Church of St. Francis of Assisi

Published date: 09/07/2024
  • Location: St. Francis Of Assisi, Assisi, Italy., San Francesco I, Basilicate, Italy
The 13th-century priest St. Francis of Assisi made a huge impact on the medieval church. His decision to renounce his worldly goods and lead a simple life as a wandering preacher earned him immense respect and helped to counter the widely held belief that many priests were overly privileged and clearly corrupt and that the church was more interested in accumulating worldly wealth than in the spiritual well-being of its followers. Francis felt a special kinship with the poor, so it is ironic that he should have been buried in one of Italy’s most sumptuous churches.

Francis was so popular that he was canonized just two years after his death, before he had even received his official funeral. He had hoped to be buried in a pauper’s grave on the Colle del Inferno (Hill of Hell, so called because criminals were executed there), but he could never have envisaged that he would be honoured with an enormous double church—the Basilica di San Francesco. The Lower Basilica was completed in just two years (1228–30), although this speed may have been ill-advised, because the entire structure had to be underpinned in the 1470s. The dating of the Upper Basilica is less clear, but it was certainly completed by 1253 when both churches were consecrated together.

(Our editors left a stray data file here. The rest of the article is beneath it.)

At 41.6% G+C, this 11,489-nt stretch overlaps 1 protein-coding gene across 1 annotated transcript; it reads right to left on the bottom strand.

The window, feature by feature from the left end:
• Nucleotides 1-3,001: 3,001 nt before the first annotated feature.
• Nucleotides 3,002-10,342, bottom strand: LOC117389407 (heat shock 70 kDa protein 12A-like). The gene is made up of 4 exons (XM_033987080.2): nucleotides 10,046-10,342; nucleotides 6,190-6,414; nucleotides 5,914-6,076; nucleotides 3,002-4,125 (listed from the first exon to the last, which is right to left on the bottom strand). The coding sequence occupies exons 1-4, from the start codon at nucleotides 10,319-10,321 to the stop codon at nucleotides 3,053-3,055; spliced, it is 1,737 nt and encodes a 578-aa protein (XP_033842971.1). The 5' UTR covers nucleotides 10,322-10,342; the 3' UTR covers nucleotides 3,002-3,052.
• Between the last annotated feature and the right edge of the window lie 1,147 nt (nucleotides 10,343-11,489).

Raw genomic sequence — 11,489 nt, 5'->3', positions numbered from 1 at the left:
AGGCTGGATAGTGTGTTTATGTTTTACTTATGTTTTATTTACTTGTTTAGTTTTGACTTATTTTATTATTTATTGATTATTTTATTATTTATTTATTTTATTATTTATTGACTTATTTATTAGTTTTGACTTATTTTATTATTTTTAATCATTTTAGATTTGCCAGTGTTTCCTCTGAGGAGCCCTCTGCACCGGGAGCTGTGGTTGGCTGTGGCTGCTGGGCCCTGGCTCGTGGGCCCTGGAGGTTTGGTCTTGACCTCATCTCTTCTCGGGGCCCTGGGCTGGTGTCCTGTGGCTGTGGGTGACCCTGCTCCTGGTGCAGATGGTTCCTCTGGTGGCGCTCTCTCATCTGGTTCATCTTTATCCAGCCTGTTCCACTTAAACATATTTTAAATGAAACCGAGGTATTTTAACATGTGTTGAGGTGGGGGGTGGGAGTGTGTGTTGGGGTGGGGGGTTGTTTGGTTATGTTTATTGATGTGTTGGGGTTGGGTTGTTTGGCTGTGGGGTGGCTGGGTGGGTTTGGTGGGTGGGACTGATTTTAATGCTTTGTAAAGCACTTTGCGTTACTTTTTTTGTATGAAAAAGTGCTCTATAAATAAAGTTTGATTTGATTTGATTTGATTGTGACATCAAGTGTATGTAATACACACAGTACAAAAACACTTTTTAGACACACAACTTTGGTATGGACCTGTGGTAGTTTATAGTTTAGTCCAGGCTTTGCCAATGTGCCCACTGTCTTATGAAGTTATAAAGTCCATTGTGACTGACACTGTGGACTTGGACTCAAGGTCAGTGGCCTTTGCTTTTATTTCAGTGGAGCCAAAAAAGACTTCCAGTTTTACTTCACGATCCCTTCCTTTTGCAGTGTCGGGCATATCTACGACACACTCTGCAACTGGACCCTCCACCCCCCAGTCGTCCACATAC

After Francis’s death, his body was held at the church of San Giorgio until it could be interred in the new foundation. Even then, the precise burial place was kept secret for fear that his relics would be stolen—a shocking reminder of the riches that the pilgrimage trade could generate. The saint’s remains were rediscovered only in 1818, when they were installed in a new crypt. The church, meanwhile, was lavishly decorated with frescoes by all the major artists of the day, including Giotto. (Iain Zaczek)

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